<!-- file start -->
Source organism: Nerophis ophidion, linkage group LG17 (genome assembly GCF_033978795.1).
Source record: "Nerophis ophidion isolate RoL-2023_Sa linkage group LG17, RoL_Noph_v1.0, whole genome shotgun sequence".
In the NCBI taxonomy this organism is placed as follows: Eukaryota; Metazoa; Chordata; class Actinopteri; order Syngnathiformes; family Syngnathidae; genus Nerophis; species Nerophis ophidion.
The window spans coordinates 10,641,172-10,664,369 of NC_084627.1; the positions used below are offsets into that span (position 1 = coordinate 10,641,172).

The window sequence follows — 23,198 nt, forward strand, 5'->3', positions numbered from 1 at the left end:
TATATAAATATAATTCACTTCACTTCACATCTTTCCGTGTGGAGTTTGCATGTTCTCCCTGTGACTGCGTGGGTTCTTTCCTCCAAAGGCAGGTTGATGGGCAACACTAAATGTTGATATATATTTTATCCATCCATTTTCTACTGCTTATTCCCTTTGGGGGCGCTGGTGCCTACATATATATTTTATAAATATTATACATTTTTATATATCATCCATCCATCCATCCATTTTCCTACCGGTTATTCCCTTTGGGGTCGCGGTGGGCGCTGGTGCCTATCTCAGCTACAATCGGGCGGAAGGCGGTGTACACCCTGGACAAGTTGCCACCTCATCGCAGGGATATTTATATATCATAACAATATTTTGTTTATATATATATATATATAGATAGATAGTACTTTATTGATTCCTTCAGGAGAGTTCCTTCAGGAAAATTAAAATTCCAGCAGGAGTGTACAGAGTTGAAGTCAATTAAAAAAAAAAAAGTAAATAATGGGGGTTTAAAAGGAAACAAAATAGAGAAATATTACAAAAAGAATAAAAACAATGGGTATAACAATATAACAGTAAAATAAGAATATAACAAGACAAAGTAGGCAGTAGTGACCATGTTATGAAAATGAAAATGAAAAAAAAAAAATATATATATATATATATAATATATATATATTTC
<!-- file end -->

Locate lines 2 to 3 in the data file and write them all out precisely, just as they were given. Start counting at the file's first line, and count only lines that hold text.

Source record: "Nerophis ophidion isolate RoL-2023_Sa linkage group LG17, RoL_Noph_v1.0, whole genome shotgun sequence".
In the NCBI taxonomy this organism is placed as follows: Eukaryota; Metazoa; Chordata; class Actinopteri; order Syngnathiformes; family Syngnathidae; genus Nerophis; species Nerophis ophidion.